Short version: When you choose to co-create with a company, the sustainability of your content rises and falls with the fortunes of that company. If Flickr, Second Life, YouTube or *insert name of fave blogging software* vanishes, so does your hard work. … hush now, dry your eyes.The technology-heavy NASDAQ Composite index peaked in March 2000, reflecting the high point of the dot-com bubble
Dotcom Crash 1.0 was the crash we had to have. Also known as the TechCrunch (not to be confused with that estimable blog thing), it forced Web beta and Web 1.0 companies to get with market realities or get out. Most got out. From Investopedia:
When: March 11, 2000 to October 9, 2002
Where: Silicon Valley (for the most part)
Percentage Lost From Peak to Bottom: The Nasdaq Composite lost 78% of its value as it fell from 5046.86 to 1114.11.
and also this
In the year 1999, there were 457 IPOs, most of which were internet and technology related. Of those 457 IPOs, 117 doubled in price on the first day of trading. In 2001 the number of IPOs dwindled to 76, and none of them doubled on the first day of trading.
So we picked ourselves up and dusted ourselves off and resolved to do things differently. The infrastructure and startup technology was already in place. Thank you 1995. We needed the Dotcom crash to clear the detritus so that Web 2.0 could be born. By giving customers a voice and a social network and by making early adopters, early adapters, a more sustainable business model evolved. It is no longer enough to create a cool tool (Hot Dog, Netscape anyone?), you need to build a community around it and allow the consumer to become a prosumer and create around it. That ensures longevity and loyalty.
So now, instead of kowtowing to Angels and VCs for biggish money (5- 20 million in the first round) , we take out 100,000 dollar mortgages on the house, or similar loans from ma and pa. Instead of fancypants IPO, we acquire similar Web2.0 properties, or (more likely) merge with likeminded small companies playing with offbeat technologies that aren’t our core, but become so (Blogger was a *sideline* that got sold to Google, Flickr was a gaming company with some *fotosharing* tools). Eventually we plan on- not to IPO but instead – to be acquired by a benevolent superwebpower; for example Google or Yahoo!.
But a crash is coming. Why? Because it’s the nature of the human condition. Life is a pendulum and it’s tres tricky to get off the wheel. Ask Buddhists. Plus, once the Web 2.0 bubble bursts we can get on with Web 3.0. We need the bubble to burst to force companies to not only focus on useability but to look at universability – pinching stuff from each other’s sites as a matter of course.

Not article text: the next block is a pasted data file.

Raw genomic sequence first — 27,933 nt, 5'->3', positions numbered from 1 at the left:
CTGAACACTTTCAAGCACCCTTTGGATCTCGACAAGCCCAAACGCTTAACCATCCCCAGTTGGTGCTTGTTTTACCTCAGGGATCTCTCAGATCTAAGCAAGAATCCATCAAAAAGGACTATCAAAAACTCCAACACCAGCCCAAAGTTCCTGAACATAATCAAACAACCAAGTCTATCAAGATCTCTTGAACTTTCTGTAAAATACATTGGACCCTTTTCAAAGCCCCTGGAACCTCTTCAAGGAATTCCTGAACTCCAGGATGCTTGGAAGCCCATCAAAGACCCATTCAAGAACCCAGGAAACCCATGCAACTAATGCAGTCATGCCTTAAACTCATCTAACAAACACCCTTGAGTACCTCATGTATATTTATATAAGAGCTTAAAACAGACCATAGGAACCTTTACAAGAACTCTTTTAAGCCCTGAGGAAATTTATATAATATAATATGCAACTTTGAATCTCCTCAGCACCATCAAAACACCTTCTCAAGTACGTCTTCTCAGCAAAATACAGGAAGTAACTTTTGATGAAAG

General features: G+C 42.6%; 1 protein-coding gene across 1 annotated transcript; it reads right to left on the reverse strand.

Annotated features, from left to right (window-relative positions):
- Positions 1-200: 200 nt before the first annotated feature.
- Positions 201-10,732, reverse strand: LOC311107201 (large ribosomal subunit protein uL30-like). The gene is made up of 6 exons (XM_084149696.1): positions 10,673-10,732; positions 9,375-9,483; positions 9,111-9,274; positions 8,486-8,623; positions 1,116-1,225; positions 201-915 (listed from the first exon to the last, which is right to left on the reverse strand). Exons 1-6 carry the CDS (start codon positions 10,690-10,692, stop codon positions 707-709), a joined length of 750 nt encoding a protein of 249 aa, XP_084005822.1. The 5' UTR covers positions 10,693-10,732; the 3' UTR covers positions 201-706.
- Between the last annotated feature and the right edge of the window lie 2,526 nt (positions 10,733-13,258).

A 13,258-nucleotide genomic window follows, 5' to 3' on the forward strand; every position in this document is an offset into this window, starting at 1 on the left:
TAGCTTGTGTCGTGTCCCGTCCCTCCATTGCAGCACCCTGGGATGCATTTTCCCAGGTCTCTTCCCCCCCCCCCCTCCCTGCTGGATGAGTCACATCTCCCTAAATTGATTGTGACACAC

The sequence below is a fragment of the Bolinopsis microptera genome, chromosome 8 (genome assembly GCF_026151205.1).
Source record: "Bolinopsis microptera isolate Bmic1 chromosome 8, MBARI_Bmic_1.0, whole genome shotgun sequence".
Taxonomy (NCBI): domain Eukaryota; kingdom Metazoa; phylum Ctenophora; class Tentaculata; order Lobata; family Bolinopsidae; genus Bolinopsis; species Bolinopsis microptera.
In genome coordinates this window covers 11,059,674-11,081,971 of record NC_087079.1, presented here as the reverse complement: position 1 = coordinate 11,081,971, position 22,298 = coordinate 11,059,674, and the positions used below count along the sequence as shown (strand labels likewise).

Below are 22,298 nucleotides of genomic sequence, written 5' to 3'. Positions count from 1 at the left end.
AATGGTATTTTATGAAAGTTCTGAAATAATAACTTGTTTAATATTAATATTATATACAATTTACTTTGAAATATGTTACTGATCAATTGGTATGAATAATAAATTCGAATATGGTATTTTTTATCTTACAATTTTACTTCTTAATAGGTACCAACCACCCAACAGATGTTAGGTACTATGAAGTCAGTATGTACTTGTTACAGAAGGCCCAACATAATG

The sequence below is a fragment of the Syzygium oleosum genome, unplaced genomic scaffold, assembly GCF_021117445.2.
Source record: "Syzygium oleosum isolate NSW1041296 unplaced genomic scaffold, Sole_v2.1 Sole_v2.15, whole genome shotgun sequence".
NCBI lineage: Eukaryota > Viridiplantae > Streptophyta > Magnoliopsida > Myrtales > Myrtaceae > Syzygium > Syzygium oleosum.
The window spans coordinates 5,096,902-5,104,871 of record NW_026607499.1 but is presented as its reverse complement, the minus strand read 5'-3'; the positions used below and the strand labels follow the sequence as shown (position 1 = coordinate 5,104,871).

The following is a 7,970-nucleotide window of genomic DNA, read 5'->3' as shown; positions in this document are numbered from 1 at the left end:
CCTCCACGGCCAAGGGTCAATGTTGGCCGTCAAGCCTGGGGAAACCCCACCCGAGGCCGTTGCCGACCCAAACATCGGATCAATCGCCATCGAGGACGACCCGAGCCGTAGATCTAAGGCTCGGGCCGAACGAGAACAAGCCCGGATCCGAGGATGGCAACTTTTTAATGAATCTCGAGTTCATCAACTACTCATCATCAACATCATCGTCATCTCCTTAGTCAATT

The semantic web is an evolving extension of the World Wide Web in which web content can be expressed not only in natural language, but also in a form that can be understood, interpreted and used by software agents, thus permitting them to find, share and integrate information more easily
I’m still coming to grips with this whole semantic thing but I do know one thing; the next crash will affect users not investors. Imagine if you will that the market leaders today – in the same way that Hot Dog and Netscape and Napster were back in the ’90s – had to pull the plug on say oh, YouTube, Blogger and Flickr. What would happen to the content you have painstakingly collected over the years? The stuff you spent hours (months, years) creating? Gone. Let alone the social networks you have built up. Gone.
This time it won’t be WorldCom and Cisco and Amazon crying, it’ll be everyday users and consumers/prosumers. In other words, you and me. And when I tell you it’s for your own good, and that we need single *door* services such as YouTube and Flickr to fail/retreat so that Web 3.0 semantic service can kick off, you’ll just cry even harder. From wikipedia:
…an evolutionary stage of the World Wide Web in which automated software can store, exchange, and use machine-readable information distributed throughout the web, in turn enabling users to deal with the information with greater efficiency and certainty.
Poor loves. Trust me, it’s all to your benefit… and don’t stop categorising with del.icio.us or integrating folksonomy with your techorati website tags. All that will still help lay the foundation for Web 3.0 – and the services that survive.